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The First Newspaper to Print the Declaration of Independence Attempts to Make Sense of the Connecticut Constitution (SOLD)
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“A Succinct Account of the Constitution of the Free and Independent State of Connecticut” occupies the entire front page.

[CONNECTICUT]. Newspaper. Pennsylvania Evening Post, Philadelphia, Pa., July 27, 1776. 4 pp., 7¾ x 9½ in.

Inventory #23147       SOLD — please inquire about other items

Historical Background

When the 13 colonies declared independence on July 4, 1776, most of the new states threw off the yoke of their colonial charters and drafted state constitutions. Not so Connecticut. The state continued to operate under the charter granted by England in 1662. The Connecticut General Court did, in fact, delete references to the monarchy and other trappings of royal control, but day-to-day operation of government remained largely unchanged. This ambiguous arrangement remained until 1818, when the state finally called a Constitutional Convention.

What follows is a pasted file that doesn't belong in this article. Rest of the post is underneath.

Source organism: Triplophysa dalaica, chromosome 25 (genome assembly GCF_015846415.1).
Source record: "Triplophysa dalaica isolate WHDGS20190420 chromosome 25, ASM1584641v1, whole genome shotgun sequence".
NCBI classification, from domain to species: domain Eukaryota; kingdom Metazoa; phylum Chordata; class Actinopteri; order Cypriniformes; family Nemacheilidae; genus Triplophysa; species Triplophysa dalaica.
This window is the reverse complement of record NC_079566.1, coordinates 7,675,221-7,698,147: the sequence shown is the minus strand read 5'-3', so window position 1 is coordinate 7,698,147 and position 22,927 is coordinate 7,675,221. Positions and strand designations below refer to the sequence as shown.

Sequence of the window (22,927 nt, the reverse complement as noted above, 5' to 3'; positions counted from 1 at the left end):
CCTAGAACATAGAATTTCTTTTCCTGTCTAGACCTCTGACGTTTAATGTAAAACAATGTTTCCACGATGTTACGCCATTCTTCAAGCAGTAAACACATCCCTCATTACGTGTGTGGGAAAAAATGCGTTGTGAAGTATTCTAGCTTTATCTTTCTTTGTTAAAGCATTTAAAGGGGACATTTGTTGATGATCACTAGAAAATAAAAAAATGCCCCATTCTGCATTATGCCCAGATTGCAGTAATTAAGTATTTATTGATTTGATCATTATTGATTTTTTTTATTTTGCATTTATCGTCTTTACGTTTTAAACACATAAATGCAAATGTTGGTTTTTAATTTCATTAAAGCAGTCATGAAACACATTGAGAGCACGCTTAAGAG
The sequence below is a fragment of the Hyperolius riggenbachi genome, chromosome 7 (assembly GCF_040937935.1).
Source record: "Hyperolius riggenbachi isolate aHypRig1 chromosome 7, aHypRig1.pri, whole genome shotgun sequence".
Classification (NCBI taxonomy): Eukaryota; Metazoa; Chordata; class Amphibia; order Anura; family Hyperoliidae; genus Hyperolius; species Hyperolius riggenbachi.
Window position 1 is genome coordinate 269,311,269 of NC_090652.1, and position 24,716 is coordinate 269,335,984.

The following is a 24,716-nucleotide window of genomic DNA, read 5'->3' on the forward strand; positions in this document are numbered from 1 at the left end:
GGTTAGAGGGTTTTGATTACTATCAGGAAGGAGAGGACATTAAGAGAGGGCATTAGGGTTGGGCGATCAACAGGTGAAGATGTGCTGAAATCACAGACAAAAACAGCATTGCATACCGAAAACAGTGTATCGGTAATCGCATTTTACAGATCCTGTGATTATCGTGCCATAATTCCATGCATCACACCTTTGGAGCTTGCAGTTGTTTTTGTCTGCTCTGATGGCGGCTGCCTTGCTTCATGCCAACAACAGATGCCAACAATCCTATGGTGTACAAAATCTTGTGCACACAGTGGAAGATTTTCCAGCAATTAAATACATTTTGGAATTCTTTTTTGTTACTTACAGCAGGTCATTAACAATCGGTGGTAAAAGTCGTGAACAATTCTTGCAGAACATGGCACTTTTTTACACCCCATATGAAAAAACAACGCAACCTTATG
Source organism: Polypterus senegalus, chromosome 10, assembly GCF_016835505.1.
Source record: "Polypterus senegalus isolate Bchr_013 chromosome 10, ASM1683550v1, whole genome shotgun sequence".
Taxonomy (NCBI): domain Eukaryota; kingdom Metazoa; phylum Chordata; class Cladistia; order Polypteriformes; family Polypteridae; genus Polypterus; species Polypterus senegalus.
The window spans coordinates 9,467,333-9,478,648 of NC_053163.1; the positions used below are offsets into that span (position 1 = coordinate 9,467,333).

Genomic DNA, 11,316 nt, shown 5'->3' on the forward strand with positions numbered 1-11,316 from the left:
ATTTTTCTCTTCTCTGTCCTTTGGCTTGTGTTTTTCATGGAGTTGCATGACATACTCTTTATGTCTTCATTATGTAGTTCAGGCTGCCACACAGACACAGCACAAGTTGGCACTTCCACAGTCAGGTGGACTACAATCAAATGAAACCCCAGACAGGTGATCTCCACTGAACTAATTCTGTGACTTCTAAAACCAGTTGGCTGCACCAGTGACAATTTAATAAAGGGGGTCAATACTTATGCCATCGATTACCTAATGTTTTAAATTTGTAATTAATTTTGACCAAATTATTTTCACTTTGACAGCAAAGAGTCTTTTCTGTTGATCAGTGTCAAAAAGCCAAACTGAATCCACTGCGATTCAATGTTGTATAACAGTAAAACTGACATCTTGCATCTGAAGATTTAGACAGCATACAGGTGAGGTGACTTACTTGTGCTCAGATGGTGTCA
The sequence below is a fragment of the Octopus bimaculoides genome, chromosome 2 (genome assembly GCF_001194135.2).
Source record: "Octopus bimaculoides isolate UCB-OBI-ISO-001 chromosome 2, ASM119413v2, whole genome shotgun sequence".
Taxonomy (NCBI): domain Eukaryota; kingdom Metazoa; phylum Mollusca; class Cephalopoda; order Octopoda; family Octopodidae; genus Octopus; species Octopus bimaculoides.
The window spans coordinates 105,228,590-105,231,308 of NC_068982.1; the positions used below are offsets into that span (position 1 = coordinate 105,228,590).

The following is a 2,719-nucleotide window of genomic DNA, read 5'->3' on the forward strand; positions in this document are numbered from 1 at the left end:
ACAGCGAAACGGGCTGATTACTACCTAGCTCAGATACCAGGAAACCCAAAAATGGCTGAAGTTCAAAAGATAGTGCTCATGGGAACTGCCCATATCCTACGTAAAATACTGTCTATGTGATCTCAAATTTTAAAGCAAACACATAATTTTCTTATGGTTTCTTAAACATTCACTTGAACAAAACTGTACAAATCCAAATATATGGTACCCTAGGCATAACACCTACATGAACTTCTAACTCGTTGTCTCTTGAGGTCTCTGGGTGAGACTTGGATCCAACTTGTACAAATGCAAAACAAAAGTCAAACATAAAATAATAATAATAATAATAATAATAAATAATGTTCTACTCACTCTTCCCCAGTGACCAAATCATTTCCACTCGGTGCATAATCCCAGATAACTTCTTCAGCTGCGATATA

Connecticut’s reasoning rested on the fact that its charter of 1662 had been written primarily by Governor John Winthrop and other state legislators and served to codify a considerable degree of independence for the state. Moreover, England’s benign neglect was even more pronounced in Connecticut, with no royal officials to interfere with local control. Unlike most other colonies, Connecticut citizens picked their own leaders, and John Trumbull, the state’s governor in 1776, helped spark the Revolution and was the only colonial governor to support independence. In short, Connecticut had a stable government dominated by local, freely elected authorities, and a court and legislative system operating quite nicely under the 1662 charter along with some unwritten provisions widely recognized by the state’s judges. Moreover, the structure of elections in the state also ensured continuity via incumbents or their hand-picked successors. With such stability in place, there was little need to draft a Revolutionary state constitution beyond removing the language of royal control.   

As such, this report describes the existing system of courts, elections, local assemblies, divorce and probate courts, and other structures of government.

Also reports news from other New England cities including Boston, New London, and Hartford; war news, desertion notices, advertisements, and an article on page three relating an exchange between George Washington and one Colonel Patterson, a representative of General Howe, who demanded the surrender of American troops at New York City.


Wesley W. Horton, “Connecticut: The Unconstitution State,” Connecticut Constitutional History, 1776-1988, Connecticut State Library.